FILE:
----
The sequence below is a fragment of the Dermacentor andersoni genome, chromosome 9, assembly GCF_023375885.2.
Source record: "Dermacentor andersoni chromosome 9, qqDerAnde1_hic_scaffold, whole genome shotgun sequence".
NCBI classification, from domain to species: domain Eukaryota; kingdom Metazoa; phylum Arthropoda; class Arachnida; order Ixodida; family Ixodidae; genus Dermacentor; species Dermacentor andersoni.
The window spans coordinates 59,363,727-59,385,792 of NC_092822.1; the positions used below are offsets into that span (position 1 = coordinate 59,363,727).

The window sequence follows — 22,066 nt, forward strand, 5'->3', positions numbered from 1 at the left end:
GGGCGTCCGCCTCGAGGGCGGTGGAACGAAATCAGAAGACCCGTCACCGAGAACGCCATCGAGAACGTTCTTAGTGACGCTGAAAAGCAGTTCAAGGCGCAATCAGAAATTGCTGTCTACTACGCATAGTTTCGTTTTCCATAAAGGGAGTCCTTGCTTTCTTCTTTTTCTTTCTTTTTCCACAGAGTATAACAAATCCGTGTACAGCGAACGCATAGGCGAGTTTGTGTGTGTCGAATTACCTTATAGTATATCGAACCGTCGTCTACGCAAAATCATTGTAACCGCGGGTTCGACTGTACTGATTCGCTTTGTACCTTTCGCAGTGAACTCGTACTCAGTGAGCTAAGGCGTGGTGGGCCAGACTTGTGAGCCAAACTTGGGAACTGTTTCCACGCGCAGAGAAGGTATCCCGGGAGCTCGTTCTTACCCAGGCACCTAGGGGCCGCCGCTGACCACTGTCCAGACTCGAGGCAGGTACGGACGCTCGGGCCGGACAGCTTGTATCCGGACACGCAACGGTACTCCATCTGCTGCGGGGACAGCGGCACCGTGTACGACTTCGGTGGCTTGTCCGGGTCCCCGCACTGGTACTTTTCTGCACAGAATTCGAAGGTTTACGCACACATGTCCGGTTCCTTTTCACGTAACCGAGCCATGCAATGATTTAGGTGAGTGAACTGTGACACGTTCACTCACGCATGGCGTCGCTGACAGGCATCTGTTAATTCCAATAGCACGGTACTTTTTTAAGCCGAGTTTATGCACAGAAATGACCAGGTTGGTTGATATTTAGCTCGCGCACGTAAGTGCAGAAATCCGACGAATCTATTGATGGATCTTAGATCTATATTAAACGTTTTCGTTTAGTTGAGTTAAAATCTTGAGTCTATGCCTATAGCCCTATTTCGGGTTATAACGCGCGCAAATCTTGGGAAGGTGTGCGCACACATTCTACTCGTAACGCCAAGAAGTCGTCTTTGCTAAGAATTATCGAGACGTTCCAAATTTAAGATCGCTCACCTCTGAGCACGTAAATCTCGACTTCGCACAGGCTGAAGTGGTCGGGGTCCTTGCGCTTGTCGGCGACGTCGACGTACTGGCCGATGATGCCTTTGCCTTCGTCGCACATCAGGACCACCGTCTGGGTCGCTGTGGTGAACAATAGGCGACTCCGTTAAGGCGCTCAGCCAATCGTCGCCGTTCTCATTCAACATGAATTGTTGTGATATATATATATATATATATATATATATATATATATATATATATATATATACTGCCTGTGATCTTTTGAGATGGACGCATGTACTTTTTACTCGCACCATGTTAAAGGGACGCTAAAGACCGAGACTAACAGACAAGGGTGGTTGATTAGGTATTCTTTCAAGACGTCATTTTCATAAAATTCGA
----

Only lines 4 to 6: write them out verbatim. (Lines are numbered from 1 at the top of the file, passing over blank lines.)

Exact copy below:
The window spans coordinates 59,363,727-59,385,792 of NC_092822.1; the positions used below are offsets into that span (position 1 = coordinate 59,363,727).

The window sequence follows — 22,066 nt, forward strand, 5'->3', positions numbered from 1 at the left end:
GGGCGTCCGCCTCGAGGGCGGTGGAACGAAATCAGAAGACCCGTCACCGAGAACGCCATCGAGAACGTTCTTAGTGACGCTGAAAAGCAGTTCAAGGCGCAATCAGAAATTGCTGTCTACTACGCATAGTTTCGTTTTCCATAAAGGGAGTCCTTGCTTTCTTCTTTTTCTTTCTTTTTCCACAGAGTATAACAAATCCGTGTACAGCGAACGCATAGGCGAGTTTGTGTGTGTCGAATTACCTTATAGTATATCGAACCGTCGTCTACGCAAAATCATTGTAACCGCGGGTTCGACTGTACTGATTCGCTTTGTACCTTTCGCAGTGAACTCGTACTCAGTGAGCTAAGGCGTGGTGGGCCAGACTTGTGAGCCAAACTTGGGAACTGTTTCCACGCGCAGAGAAGGTATCCCGGGAGCTCGTTCTTACCCAGGCACCTAGGGGCCGCCGCTGACCACTGTCCAGACTCGAGGCAGGTACGGACGCTCGGGCCGGACAGCTTGTATCCGGACACGCAACGGTACTCCATCTGCTGCGGGGACAGCGGCACCGTGTACGACTTCGGTGGCTTGTCCGGGTCCCCGCACTGGTACTTTTCTGCACAGAATTCGAAGGTTTACGCACACATGTCCGGTTCCTTTTCACGTAACCGAGCCATGCAATGATTTAGGTGAGTGAACTGTGACACGTTCACTCACGCATGGCGTCGCTGACAGGCATCTGTTAATTCCAATAGCACGGTACTTTTTTAAGCCGAGTTTATGCACAGAAATGACCAGGTTGGTTGATATTTAGCTCGCGCACGTAAGTGCAGAAATCCGACGAATCTATTGATGGATCTTAGATCTATATTAAACGTTTTCGTTTAGTTGAGTTAAAATCTTGAGTCTATGCCTATAGCCCTATTTCGGGTTATAACGCGCGCAAATCTTGGGAAGGTGTGCGCACACATTCTACTCGTAACGCCAAGAAGTCGTCTTTGCTAAGAATTATCGAGACGTTCCAAATTTAAGATCGCTCACCTCTGAGCACGTAAATCTCGACTTCGCACAGGCTGAAGTGGTCGGGGTCCTTGCGCTTGTCGGCGACGTCGACGTACTGGCCGATGATGCCTTTGCCTTCGTCGCACATCAGGACCACCGTCTGGGTCGCTGTGGTGAACAATAGGCGACTCCGTTAAGGCGCTCAGCCAATCGTCGCCGTTCTCATTCAACATGAATTGTTGTGATATATATATATATATATATATATATATATATATATATATATATATATATACTGCCTGTGATCTTTTGAGATGGACGCATGTACTTTTTACTCGCACCATGTTAAAGGGACGCTAAAGACCGAGACTAACAGACAAGGGTGGTTGATTAGGTATTCTTTCAAGACGTCATTTTCATAAAATTCGA